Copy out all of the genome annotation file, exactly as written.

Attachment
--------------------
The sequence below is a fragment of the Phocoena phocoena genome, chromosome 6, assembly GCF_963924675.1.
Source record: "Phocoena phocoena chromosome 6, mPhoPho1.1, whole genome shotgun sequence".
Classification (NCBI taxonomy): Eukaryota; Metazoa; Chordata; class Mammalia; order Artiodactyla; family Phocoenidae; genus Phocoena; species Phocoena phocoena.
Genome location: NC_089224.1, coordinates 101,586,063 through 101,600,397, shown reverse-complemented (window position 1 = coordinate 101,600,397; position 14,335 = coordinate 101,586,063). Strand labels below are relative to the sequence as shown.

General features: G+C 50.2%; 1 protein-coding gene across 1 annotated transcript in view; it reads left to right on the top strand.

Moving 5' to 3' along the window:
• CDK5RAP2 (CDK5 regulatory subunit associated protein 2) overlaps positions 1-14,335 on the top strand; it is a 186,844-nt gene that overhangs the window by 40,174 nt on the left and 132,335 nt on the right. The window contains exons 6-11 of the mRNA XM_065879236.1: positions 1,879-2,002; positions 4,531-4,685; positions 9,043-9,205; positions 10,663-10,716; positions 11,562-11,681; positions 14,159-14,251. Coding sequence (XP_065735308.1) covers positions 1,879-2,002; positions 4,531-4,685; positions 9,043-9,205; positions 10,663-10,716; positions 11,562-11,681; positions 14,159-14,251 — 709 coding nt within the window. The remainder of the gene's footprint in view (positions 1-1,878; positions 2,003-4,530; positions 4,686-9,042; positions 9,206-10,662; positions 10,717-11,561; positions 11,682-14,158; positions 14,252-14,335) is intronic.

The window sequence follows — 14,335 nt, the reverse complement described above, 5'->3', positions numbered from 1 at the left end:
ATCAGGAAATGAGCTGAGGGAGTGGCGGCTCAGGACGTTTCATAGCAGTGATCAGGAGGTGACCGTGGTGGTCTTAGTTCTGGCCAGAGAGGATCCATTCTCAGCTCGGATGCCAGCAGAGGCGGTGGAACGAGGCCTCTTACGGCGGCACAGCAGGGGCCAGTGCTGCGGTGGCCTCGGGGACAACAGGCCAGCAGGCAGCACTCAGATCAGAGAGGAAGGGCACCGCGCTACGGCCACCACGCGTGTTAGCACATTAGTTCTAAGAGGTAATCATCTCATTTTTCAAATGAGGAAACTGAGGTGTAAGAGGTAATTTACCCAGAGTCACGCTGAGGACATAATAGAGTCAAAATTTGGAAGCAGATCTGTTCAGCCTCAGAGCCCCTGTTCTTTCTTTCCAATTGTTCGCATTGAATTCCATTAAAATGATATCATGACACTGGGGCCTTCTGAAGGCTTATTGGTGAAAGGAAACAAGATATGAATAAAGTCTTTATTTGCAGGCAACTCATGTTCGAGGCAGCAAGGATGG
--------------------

The sequence below is a fragment of the Phocoena phocoena genome, chromosome 6, assembly GCF_963924675.1.
Source record: "Phocoena phocoena chromosome 6, mPhoPho1.1, whole genome shotgun sequence".
Classification (NCBI taxonomy): Eukaryota; Metazoa; Chordata; class Mammalia; order Artiodactyla; family Phocoenidae; genus Phocoena; species Phocoena phocoena.
Genome location: NC_089224.1, coordinates 101,586,063 through 101,600,397, shown reverse-complemented (window position 1 = coordinate 101,600,397; position 14,335 = coordinate 101,586,063). Strand labels below are relative to the sequence as shown.

General features: G+C 50.2%; 1 protein-coding gene across 1 annotated transcript in view; it reads left to right on the top strand.

Moving 5' to 3' along the window:
• CDK5RAP2 (CDK5 regulatory subunit associated protein 2) overlaps positions 1-14,335 on the top strand; it is a 186,844-nt gene that overhangs the window by 40,174 nt on the left and 132,335 nt on the right. The window contains exons 6-11 of the mRNA XM_065879236.1: positions 1,879-2,002; positions 4,531-4,685; positions 9,043-9,205; positions 10,663-10,716; positions 11,562-11,681; positions 14,159-14,251. Coding sequence (XP_065735308.1) covers positions 1,879-2,002; positions 4,531-4,685; positions 9,043-9,205; positions 10,663-10,716; positions 11,562-11,681; positions 14,159-14,251 — 709 coding nt within the window. The remainder of the gene's footprint in view (positions 1-1,878; positions 2,003-4,530; positions 4,686-9,042; positions 9,206-10,662; positions 10,717-11,561; positions 11,682-14,158; positions 14,252-14,335) is intronic.

The window sequence follows — 14,335 nt, the reverse complement described above, 5'->3', positions numbered from 1 at the left end:
ATCAGGAAATGAGCTGAGGGAGTGGCGGCTCAGGACGTTTCATAGCAGTGATCAGGAGGTGACCGTGGTGGTCTTAGTTCTGGCCAGAGAGGATCCATTCTCAGCTCGGATGCCAGCAGAGGCGGTGGAACGAGGCCTCTTACGGCGGCACAGCAGGGGCCAGTGCTGCGGTGGCCTCGGGGACAACAGGCCAGCAGGCAGCACTCAGATCAGAGAGGAAGGGCACCGCGCTACGGCCACCACGCGTGTTAGCACATTAGTTCTAAGAGGTAATCATCTCATTTTTCAAATGAGGAAACTGAGGTGTAAGAGGTAATTTACCCAGAGTCACGCTGAGGACATAATAGAGTCAAAATTTGGAAGCAGATCTGTTCAGCCTCAGAGCCCCTGTTCTTTCTTTCCAATTGTTCGCATTGAATTCCATTAAAATGATATCATGACACTGGGGCCTTCTGAAGGCTTATTGGTGAAAGGAAACAAGATATGAATAAAGTCTTTATTTGCAGGCAACTCATGTTCGAGGCAGCAAGGATGG